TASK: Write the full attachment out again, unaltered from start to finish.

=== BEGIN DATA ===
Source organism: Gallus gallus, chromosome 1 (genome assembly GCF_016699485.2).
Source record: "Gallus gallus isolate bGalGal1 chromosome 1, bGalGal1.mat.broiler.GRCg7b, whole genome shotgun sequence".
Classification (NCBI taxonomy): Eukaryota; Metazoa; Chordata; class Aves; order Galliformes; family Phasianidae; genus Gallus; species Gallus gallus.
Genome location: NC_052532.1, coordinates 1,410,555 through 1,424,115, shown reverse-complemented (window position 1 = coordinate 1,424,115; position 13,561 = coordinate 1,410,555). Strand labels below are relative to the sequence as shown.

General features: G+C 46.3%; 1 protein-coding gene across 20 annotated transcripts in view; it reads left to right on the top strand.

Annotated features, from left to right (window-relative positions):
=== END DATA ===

Source organism: Gallus gallus, chromosome 1 (genome assembly GCF_016699485.2).
Source record: "Gallus gallus isolate bGalGal1 chromosome 1, bGalGal1.mat.broiler.GRCg7b, whole genome shotgun sequence".
Classification (NCBI taxonomy): Eukaryota; Metazoa; Chordata; class Aves; order Galliformes; family Phasianidae; genus Gallus; species Gallus gallus.
Genome location: NC_052532.1, coordinates 1,410,555 through 1,424,115, shown reverse-complemented (window position 1 = coordinate 1,424,115; position 13,561 = coordinate 1,410,555). Strand labels below are relative to the sequence as shown.

General features: G+C 46.3%; 1 protein-coding gene across 20 annotated transcripts in view; it reads left to right on the top strand.

Annotated features, from left to right (window-relative positions):